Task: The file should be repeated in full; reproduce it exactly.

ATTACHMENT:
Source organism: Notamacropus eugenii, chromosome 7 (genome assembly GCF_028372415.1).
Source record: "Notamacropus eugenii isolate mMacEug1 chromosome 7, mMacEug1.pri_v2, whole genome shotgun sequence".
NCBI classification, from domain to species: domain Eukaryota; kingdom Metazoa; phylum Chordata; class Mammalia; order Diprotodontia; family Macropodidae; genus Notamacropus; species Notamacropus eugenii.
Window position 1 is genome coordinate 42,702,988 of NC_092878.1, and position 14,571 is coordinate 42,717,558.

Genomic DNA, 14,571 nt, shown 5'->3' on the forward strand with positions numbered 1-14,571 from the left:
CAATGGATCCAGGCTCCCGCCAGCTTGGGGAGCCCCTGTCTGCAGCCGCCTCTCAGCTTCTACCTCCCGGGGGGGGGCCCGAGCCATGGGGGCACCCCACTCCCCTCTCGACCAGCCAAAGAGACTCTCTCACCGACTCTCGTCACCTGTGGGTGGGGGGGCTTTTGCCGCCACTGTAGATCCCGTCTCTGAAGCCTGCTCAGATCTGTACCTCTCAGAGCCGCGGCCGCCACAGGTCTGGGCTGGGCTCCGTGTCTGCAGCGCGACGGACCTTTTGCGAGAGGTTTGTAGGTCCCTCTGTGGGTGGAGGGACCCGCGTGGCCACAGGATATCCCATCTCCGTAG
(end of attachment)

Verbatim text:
Source organism: Notamacropus eugenii, chromosome 7 (genome assembly GCF_028372415.1).
Source record: "Notamacropus eugenii isolate mMacEug1 chromosome 7, mMacEug1.pri_v2, whole genome shotgun sequence".
NCBI classification, from domain to species: domain Eukaryota; kingdom Metazoa; phylum Chordata; class Mammalia; order Diprotodontia; family Macropodidae; genus Notamacropus; species Notamacropus eugenii.
Window position 1 is genome coordinate 42,702,988 of NC_092878.1, and position 14,571 is coordinate 42,717,558.

Genomic DNA, 14,571 nt, shown 5'->3' on the forward strand with positions numbered 1-14,571 from the left:
CAATGGATCCAGGCTCCCGCCAGCTTGGGGAGCCCCTGTCTGCAGCCGCCTCTCAGCTTCTACCTCCCGGGGGGGGGCCCGAGCCATGGGGGCACCCCACTCCCCTCTCGACCAGCCAAAGAGACTCTCTCACCGACTCTCGTCACCTGTGGGTGGGGGGGCTTTTGCCGCCACTGTAGATCCCGTCTCTGAAGCCTGCTCAGATCTGTACCTCTCAGAGCCGCGGCCGCCACAGGTCTGGGCTGGGCTCCGTGTCTGCAGCGCGACGGACCTTTTGCGAGAGGTTTGTAGGTCCCTCTGTGGGTGGAGGGACCCGCGTGGCCACAGGATATCCCATCTCCGTAG